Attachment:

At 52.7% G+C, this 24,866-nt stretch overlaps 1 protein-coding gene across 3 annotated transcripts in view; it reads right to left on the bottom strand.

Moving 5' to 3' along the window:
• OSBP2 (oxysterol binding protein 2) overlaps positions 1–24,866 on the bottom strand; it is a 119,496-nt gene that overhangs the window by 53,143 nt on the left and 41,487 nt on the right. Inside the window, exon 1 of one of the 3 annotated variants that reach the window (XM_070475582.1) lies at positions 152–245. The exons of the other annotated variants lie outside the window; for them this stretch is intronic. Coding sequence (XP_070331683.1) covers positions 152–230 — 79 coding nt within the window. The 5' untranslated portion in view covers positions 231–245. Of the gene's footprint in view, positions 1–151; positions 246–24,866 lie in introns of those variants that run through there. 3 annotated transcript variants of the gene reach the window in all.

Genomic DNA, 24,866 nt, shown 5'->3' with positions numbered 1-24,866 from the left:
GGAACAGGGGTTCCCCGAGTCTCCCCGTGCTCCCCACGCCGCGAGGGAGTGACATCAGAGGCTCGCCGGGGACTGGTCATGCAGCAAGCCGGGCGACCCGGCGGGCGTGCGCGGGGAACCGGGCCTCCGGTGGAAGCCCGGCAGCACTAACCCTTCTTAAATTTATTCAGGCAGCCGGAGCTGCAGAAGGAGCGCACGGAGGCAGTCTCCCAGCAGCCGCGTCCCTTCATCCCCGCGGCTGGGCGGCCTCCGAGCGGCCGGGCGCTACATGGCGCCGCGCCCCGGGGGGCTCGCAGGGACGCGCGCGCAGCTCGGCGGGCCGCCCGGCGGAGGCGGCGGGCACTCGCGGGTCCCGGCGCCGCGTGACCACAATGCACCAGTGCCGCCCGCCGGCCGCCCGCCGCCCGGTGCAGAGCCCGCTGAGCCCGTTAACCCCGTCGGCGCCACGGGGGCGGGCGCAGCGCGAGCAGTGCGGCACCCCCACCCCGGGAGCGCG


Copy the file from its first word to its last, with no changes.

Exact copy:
At 52.7% G+C, this 24,866-nt stretch overlaps 1 protein-coding gene across 3 annotated transcripts in view; it reads right to left on the bottom strand.

Moving 5' to 3' along the window:
• OSBP2 (oxysterol binding protein 2) overlaps positions 1–24,866 on the bottom strand; it is a 119,496-nt gene that overhangs the window by 53,143 nt on the left and 41,487 nt on the right. Inside the window, exon 1 of one of the 3 annotated variants that reach the window (XM_070475582.1) lies at positions 152–245. The exons of the other annotated variants lie outside the window; for them this stretch is intronic. Coding sequence (XP_070331683.1) covers positions 152–230 — 79 coding nt within the window. The 5' untranslated portion in view covers positions 231–245. Of the gene's footprint in view, positions 1–151; positions 246–24,866 lie in introns of those variants that run through there. 3 annotated transcript variants of the gene reach the window in all.

Genomic DNA, 24,866 nt, shown 5'->3' with positions numbered 1-24,866 from the left:
GGAACAGGGGTTCCCCGAGTCTCCCCGTGCTCCCCACGCCGCGAGGGAGTGACATCAGAGGCTCGCCGGGGACTGGTCATGCAGCAAGCCGGGCGACCCGGCGGGCGTGCGCGGGGAACCGGGCCTCCGGTGGAAGCCCGGCAGCACTAACCCTTCTTAAATTTATTCAGGCAGCCGGAGCTGCAGAAGGAGCGCACGGAGGCAGTCTCCCAGCAGCCGCGTCCCTTCATCCCCGCGGCTGGGCGGCCTCCGAGCGGCCGGGCGCTACATGGCGCCGCGCCCCGGGGGGCTCGCAGGGACGCGCGCGCAGCTCGGCGGGCCGCCCGGCGGAGGCGGCGGGCACTCGCGGGTCCCGGCGCCGCGTGACCACAATGCACCAGTGCCGCCCGCCGGCCGCCCGCCGCCCGGTGCAGAGCCCGCTGAGCCCGTTAACCCCGTCGGCGCCACGGGGGCGGGCGCAGCGCGAGCAGTGCGGCACCCCCACCCCGGGAGCGCG